Wednesday, August 6, 2008

Australian Herbs Could Replace Dangerous Sodium Benzoate in Foods, Beverages

NaturalNews) An inventor has developed a blend of native Australian herbs that he says functions as an effective preservative for foods and beverages, and can be used to replace artificial preservatives such as sodium benzoate.

Vic Cherikoff markets his product Herbal-Active as an inhibitor of bacteria and surface mold growth, and as a flavoring agent. Cherikoff says that he researched a number of native Australian herbs and developed a blend that is 30 times more effective as a preservative than the sum of all the plants put together. Because he cannot afford to patent the blend, Cherikoff says, he will not reveal which herbs are being used. He says only that all of them are native culinary herbs and are either wild-harvested or grown on organic plantations.

Cherikoff's blend is not certified organic, but the concentrations required for use as a preservative are low enough that they can still be used in organic products. To inhibit the growth of bacteria and yeast, Herbal-Active only needs to comprise 0.02 to 0.05 percent of a product. Concentrations up to 20 times greater are needed to inhibit surface mold; at that concentration, the herb blend gives foods and beverages a distinctive herbal flavor with a hint of licorice.

Because all the ingredients in Herbal-Active are already culinary herbs, the product can be listed as "herbal extracts" in ingredients lists, and products using it can bear a "preservative-free" label.

Herbal-Active has already been purchased and used by a university in New South Wales, United Kingdom, which runs a small dairy. The herbal preservative is used to keep the dairy's cheeses from spoiling due to exposure to the yeast from a nearby vineyard.

According to Cherikoff, Herbal-Active does not affect lactic acid bacteria, meaning that it can be used as a preservative in fermented meat and dairy products without interfering with those products' probiotic effects.

The inventor says that a "major juice company" is testing Herbal-Active for potential use

Thank natural to make herbals for good life!

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Tuesday, August 5, 2008

Kava Kava Root and Extract Information

Kava kava root comes from a tall shrub that grows in tropical climates such as Hawaii. The kava kava plant produces large heart-shaped leaves that cover the branches. The flowers of the kava kava plant grow from the point where the stems and branches connect.

One of the main uses of kava root is to reduce stress-related anxiety and for combating the effects of anxiety disorders. When taken in small doses, kava helps increase awareness and activity without increasing tension. If higher doses of kava are taken, the chemicals in kava root induce sleep and may cause drowsiness. Physicians and health specialists have been known to prescribe kava for pain, anxiety, insomnia, uncontrolled epilepsy, stiffness, and jet lag.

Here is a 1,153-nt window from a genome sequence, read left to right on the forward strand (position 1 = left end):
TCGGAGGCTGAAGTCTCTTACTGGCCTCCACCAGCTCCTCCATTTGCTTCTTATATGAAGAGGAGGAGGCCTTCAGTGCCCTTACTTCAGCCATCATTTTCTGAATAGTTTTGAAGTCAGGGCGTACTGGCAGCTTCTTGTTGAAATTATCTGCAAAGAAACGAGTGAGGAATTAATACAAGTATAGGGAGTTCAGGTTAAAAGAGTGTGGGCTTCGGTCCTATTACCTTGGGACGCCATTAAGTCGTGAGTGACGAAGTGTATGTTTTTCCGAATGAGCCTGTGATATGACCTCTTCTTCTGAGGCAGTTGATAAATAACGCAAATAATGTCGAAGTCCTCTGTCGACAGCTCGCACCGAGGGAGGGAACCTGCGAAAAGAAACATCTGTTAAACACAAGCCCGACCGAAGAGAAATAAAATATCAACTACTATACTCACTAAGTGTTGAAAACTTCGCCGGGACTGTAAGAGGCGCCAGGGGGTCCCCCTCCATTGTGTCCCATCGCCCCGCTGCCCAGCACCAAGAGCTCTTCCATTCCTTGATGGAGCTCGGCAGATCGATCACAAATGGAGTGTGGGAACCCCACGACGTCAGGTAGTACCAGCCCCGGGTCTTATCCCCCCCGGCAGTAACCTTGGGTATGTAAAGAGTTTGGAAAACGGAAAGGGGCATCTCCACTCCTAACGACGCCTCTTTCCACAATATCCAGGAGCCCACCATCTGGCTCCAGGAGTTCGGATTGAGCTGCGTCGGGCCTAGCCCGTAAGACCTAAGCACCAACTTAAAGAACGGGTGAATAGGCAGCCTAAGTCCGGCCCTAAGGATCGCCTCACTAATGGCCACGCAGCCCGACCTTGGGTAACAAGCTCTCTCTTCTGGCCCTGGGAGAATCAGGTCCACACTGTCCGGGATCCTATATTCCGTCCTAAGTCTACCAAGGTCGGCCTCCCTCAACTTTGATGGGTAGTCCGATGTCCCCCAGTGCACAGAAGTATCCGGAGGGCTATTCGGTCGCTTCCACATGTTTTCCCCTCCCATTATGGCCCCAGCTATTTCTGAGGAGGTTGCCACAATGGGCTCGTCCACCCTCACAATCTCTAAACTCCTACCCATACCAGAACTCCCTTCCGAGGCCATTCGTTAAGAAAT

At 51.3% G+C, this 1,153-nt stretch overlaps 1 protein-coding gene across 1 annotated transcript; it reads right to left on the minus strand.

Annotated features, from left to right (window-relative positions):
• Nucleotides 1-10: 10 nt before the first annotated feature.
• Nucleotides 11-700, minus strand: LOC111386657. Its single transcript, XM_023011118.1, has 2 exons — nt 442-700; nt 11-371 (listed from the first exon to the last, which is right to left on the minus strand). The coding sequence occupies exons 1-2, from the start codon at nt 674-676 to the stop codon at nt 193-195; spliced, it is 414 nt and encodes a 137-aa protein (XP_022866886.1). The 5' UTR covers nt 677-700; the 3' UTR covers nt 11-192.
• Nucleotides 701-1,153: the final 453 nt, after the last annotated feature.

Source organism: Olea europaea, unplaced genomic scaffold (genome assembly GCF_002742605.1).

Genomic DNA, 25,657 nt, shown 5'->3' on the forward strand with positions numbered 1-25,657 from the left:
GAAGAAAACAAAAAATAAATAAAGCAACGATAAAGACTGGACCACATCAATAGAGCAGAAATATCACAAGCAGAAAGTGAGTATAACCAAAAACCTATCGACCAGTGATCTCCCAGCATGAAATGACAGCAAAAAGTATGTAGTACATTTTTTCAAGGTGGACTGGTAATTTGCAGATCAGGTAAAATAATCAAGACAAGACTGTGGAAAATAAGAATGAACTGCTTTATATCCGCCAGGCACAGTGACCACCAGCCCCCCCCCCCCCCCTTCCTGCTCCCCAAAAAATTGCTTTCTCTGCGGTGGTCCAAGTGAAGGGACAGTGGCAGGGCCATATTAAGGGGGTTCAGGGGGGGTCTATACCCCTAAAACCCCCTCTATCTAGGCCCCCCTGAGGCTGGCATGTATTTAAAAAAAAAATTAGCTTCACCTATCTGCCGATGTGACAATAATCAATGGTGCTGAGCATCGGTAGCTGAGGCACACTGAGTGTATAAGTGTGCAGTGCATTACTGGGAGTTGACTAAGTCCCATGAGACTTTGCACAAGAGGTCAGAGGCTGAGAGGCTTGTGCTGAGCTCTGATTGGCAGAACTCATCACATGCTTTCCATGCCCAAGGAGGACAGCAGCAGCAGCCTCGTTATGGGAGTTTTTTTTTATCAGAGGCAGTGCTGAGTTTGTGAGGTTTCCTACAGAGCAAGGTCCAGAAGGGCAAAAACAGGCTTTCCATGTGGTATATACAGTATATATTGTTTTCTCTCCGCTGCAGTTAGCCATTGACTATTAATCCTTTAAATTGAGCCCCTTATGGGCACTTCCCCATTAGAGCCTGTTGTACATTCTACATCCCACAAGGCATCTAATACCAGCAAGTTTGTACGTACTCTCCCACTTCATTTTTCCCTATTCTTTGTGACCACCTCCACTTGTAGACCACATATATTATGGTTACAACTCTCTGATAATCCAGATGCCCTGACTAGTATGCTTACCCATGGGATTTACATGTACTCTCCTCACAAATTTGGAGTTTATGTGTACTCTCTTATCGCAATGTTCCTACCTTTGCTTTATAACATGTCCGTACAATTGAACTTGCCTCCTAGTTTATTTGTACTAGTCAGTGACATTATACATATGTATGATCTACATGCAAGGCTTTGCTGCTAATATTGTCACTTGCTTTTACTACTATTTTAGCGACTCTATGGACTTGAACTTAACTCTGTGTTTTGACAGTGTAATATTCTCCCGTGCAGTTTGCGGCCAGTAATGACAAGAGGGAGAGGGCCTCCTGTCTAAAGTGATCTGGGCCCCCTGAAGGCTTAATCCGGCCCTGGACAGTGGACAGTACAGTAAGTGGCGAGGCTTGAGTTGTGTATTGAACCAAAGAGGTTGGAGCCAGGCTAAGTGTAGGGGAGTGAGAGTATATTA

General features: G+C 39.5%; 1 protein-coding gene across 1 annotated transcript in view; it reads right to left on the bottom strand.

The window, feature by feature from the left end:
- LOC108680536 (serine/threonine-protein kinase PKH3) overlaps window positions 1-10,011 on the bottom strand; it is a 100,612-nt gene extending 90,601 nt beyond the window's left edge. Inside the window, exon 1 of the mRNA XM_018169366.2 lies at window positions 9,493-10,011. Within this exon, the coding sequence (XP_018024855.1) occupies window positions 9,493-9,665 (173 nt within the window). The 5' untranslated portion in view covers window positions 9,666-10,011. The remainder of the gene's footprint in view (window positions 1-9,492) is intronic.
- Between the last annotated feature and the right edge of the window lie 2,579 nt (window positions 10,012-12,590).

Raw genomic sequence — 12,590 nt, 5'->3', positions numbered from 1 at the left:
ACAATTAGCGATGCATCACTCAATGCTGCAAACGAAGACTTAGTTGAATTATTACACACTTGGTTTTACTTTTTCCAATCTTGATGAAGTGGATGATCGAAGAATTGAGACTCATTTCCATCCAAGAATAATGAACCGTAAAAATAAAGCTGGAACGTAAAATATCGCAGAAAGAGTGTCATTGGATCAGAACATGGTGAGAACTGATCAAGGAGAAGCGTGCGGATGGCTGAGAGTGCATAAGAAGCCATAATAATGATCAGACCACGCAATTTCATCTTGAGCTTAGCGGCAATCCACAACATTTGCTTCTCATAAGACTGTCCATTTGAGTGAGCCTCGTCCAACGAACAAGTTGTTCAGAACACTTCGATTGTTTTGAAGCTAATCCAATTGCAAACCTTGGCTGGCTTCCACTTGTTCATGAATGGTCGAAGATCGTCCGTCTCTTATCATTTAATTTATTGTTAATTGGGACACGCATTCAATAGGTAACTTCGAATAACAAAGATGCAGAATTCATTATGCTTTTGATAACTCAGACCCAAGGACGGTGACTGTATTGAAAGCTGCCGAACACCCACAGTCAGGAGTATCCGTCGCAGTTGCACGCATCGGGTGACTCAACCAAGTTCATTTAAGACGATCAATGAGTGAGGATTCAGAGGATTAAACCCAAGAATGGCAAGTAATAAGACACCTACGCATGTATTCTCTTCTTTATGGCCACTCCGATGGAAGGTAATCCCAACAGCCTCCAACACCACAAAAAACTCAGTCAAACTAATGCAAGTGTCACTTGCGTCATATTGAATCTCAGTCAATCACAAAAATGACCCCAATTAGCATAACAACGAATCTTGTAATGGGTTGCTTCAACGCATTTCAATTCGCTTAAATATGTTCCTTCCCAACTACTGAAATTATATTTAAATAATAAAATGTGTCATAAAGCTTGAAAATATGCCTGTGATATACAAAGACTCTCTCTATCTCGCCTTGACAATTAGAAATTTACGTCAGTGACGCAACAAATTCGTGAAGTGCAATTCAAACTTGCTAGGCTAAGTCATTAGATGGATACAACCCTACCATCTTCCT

Kava kava root has shown in animal studies to possess chemicals called kavapyrones that are effective in reducing convulsions and relaxing muscles. The kavalactones also produce the same reactions on the brain as pharmaceutical drugs used for depression and anxiety. Placing liquid kava directly in your mouth or on your gums will cause a strong numbing sensation induced by the kavalactones found in the kava.

Many of the chemical properties in kava kava seem to offer a soothing or calming effect on the central nervous system. Fortunately, in comparison to alternative anti-anxiety and or sedative prescriptions, the chemicals in kava do not appear to affect the blood pressure, breathing, heart rate, or one's ability to think clearly. Kava lactones do however affect the number of specific neurotransmitters (chemicals carrying messages from nerve cells to other cells) found in the blood. Consumption of the kava root may prevent re-absorption of one particular neurotransmitter called norepinephrine; consequently, increased blood levels of norepinephrine may be connected with lower anxiety levels and relaxation or a calm mood. The lactones contained in kava may also stimulate the production of more attachment sites in the body for a different neurotransmitter, gamma aminobutyric acid (GABA). Having more GABA sites could plausibly lead to more GABA activity, which increases sedation. Another possible explanation for kava's positive results may be that the chemicals at work block the action of the enzyme monoamine oxidase-B (MAO-B), affecting the levels of dopamine, a fourth neurotransmitter. However, this is done by unpredictable methods. Although both MAO-B and dopamine have distinct roles in the emotional stability of the human body, the exact effects of kava kava on them are still not entirely understood.

Dosage and Administration

When taking Kava supplements make sure that they are standardized to the kavalactone content. Usually, 70 mg of standardized kava extract is taken three times daily, for a total dose of 210 mg. A single 210 mg dose may be useful for insomnia. To help reduce anxiety and insomnia, and to reduce stress, a suggested kava dose is 2 to 4 grams as decoction up to three times daily. A kava decoction is created by boiling the herb in water.

Precautions and Side Effects

In March 2002, the U.S. Food and Drug Administration (FDA) issued a warning that taking kava has been associated with cases of liver damage. The FDA said that individuals, especially those with liver diseases or those taking medications that might impair liver function, should discuss the use of kava with a doctor before they taking it.

Thank natural to make herbals for good life!

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